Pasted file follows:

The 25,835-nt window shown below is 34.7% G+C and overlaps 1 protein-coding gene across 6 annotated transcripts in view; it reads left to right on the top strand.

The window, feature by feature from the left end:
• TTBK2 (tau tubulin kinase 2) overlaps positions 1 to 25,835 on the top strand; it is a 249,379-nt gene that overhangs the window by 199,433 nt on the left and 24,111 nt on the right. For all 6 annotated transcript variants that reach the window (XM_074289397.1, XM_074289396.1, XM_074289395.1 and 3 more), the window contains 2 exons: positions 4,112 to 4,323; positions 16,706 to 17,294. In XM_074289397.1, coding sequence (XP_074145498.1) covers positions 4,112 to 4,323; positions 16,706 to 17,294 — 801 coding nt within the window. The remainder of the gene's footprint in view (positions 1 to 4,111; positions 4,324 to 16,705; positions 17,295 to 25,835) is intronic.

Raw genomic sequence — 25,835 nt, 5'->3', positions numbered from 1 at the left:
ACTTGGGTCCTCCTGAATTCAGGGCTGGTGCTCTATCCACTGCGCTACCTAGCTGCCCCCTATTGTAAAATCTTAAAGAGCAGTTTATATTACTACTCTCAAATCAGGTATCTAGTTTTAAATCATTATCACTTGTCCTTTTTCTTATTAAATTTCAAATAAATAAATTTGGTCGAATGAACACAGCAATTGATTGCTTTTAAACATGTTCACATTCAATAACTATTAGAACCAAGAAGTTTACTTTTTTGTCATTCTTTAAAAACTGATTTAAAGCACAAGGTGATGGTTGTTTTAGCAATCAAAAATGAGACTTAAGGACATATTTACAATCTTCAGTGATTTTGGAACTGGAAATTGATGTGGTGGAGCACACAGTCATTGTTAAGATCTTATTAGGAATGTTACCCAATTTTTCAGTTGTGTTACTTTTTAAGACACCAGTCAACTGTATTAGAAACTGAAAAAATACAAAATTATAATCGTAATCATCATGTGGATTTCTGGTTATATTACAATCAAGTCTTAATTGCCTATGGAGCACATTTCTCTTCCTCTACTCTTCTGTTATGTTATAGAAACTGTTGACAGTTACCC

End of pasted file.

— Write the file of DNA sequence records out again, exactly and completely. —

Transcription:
The 25,835-nt window shown below is 34.7% G+C and overlaps 1 protein-coding gene across 6 annotated transcripts in view; it reads left to right on the top strand.

The window, feature by feature from the left end:
• TTBK2 (tau tubulin kinase 2) overlaps positions 1 to 25,835 on the top strand; it is a 249,379-nt gene that overhangs the window by 199,433 nt on the left and 24,111 nt on the right. For all 6 annotated transcript variants that reach the window (XM_074289397.1, XM_074289396.1, XM_074289395.1 and 3 more), the window contains 2 exons: positions 4,112 to 4,323; positions 16,706 to 17,294. In XM_074289397.1, coding sequence (XP_074145498.1) covers positions 4,112 to 4,323; positions 16,706 to 17,294 — 801 coding nt within the window. The remainder of the gene's footprint in view (positions 1 to 4,111; positions 4,324 to 16,705; positions 17,295 to 25,835) is intronic.

Raw genomic sequence — 25,835 nt, 5'->3', positions numbered from 1 at the left:
ACTTGGGTCCTCCTGAATTCAGGGCTGGTGCTCTATCCACTGCGCTACCTAGCTGCCCCCTATTGTAAAATCTTAAAGAGCAGTTTATATTACTACTCTCAAATCAGGTATCTAGTTTTAAATCATTATCACTTGTCCTTTTTCTTATTAAATTTCAAATAAATAAATTTGGTCGAATGAACACAGCAATTGATTGCTTTTAAACATGTTCACATTCAATAACTATTAGAACCAAGAAGTTTACTTTTTTGTCATTCTTTAAAAACTGATTTAAAGCACAAGGTGATGGTTGTTTTAGCAATCAAAAATGAGACTTAAGGACATATTTACAATCTTCAGTGATTTTGGAACTGGAAATTGATGTGGTGGAGCACACAGTCATTGTTAAGATCTTATTAGGAATGTTACCCAATTTTTCAGTTGTGTTACTTTTTAAGACACCAGTCAACTGTATTAGAAACTGAAAAAATACAAAATTATAATCGTAATCATCATGTGGATTTCTGGTTATATTACAATCAAGTCTTAATTGCCTATGGAGCACATTTCTCTTCCTCTACTCTTCTGTTATGTTATAGAAACTGTTGACAGTTACCC